Unit 5: Geometry- More Resources for Flipping!

In this post, I will be sharing resources from our Geometry unit which covers ratios, proportions, area, surface area, volume, and angle relationships.

As a disclaimer, this unit is not organized in a way that you would traditionally see it in a Math 7 classroom.  The class that I teach is aligned to the Common Core State Standards (CCSS) but it is an 7th grade Math Honors course that contains all of the 7th grade standards and the majority of the 8th grade standards.  My goal is to prepare them for Integrated I in their 8th grade year.  One of the 7th grade units that I did not cover this year was Ratios & Proportions, instead, I embedded it throughout the entire year and within several units.  In addition to this, the Geometry that is covered in this unit also embeds 8th grade Math, such as cylinders, cones, and spheres.

If you only teach Math 7 or Math 8, I hope you find some resources that you can use in your classroom and/or modify for your classroom.  It looks like a bizarre unit but, in my case, it totally works!

If you would like to see how I create these Flipped Classroom lessons, please view THIS video on YouTube.

Below are a list of resources that I sharing with you from our Geometry Unit.  Feel free to use, copy, and modify!

5.1 – Ratios & Proportions (Google Slide) (EdPuzzle) (Foldable)

5.2 – Scale Factor (Google Slide) (EdPuzzle) (Foldable)

5.3 – Area of Shapes (Google Slide) (EdPuzzle) (Foldable)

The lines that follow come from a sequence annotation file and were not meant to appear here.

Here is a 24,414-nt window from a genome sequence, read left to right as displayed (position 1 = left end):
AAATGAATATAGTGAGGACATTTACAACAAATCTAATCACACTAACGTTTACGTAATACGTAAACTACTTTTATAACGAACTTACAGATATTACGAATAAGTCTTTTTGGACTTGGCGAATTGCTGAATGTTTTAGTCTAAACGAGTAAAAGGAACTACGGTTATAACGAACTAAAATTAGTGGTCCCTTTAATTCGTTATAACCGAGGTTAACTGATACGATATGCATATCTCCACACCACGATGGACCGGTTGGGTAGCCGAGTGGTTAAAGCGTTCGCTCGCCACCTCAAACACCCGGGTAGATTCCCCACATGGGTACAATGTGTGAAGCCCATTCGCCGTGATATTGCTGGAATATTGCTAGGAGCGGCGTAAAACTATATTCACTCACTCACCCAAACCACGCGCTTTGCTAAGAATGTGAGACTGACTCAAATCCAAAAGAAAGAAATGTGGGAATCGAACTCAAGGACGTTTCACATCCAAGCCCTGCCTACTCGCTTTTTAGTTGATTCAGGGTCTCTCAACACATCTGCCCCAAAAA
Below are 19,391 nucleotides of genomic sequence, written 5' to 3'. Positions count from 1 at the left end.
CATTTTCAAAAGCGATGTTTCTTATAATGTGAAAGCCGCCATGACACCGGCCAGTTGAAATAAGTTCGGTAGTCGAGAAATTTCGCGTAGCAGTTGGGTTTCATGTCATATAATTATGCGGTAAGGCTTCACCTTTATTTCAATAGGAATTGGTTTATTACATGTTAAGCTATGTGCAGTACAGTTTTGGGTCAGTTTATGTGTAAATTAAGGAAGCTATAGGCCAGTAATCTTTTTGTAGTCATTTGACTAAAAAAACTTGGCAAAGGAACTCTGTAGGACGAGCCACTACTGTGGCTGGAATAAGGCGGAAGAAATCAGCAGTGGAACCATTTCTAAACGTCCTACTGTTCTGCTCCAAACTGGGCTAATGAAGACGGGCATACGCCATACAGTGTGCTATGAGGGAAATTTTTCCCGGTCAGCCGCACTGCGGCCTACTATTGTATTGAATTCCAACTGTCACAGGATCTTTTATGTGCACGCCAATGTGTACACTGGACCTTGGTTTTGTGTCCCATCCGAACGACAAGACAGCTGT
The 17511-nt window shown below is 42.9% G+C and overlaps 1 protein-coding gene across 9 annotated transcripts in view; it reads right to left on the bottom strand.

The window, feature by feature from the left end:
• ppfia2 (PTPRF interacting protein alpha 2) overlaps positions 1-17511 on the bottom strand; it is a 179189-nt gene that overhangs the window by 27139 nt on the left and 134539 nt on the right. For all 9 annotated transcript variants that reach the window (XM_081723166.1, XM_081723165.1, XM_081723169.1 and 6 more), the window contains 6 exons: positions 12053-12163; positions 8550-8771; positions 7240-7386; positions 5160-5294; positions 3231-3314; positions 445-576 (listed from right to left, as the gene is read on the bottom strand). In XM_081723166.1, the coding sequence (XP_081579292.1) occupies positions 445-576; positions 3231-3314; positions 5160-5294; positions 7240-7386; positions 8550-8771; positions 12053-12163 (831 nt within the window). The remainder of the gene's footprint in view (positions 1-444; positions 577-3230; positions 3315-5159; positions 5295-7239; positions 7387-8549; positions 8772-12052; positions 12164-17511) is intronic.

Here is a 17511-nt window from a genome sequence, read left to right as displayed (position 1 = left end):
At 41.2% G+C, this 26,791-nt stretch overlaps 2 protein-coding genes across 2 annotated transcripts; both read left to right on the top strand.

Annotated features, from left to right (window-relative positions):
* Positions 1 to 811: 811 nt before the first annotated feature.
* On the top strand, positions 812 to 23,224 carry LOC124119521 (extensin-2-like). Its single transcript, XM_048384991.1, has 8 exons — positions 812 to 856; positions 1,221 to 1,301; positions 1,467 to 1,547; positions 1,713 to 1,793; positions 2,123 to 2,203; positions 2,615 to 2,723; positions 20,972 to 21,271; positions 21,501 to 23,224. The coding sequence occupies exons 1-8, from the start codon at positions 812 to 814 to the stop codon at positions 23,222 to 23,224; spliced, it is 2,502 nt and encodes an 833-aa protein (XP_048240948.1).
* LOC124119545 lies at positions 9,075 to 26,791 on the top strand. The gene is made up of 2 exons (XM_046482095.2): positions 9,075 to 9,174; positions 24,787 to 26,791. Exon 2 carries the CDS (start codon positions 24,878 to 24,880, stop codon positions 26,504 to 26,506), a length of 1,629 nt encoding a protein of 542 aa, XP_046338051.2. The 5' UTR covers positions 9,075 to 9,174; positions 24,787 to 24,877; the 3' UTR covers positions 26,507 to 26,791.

5.4 – Surface Area of 3D Shapes (Google Slide) (EdPuzzle) (Foldable)

5.5 – Volume of 3D Shapes (Google Slide) (EdPuzzle) (Foldable)

5.6 – Angle Relationships (Google Slide) (EdPuzzle) (Foldable)

As a reminder, I have a flipped classroom and created my notes by using Google Slides and Screencastify.  From there, I add the video to EdPuzzle and create questions to check for understanding.  If I see the students struggling, I pull them into small groups to reteach during our “Choice Time” the next day.

If you would like to access the resources from the other Units, you can find them below:

Unit 1: The Number System

Unit 2: Expressions & Equations

Unit 3: Exponents & Roots

Unit 4: Linear Functions & Equations

How to Flip Your Classroom

YouTube Channel

Feel free to leave any questions and/or comments in the comment section below!

6 thoughts on “Unit 5: Geometry- More Resources for Flipping!”

1. Aubrey

Out of curiosity – how long does it take you to create these lessons? Finding time is one big struggle I have heard with teachers creating a flipped classroom!

1. mkelly

Such a good question and it is one I am asked frequently. At this point, I have a lot of material built for my Math 7/8 course so not as much time as I did in the beginning.

When I started flipping the classroom, it would take me a 2-3 hours to build each lesson because I would create the Google Slide and foldable, then record over the Google Slide, upload to EdPuzzle, and input questions. It was definitely a long process but I have received a lot of positive feedback from students and parents.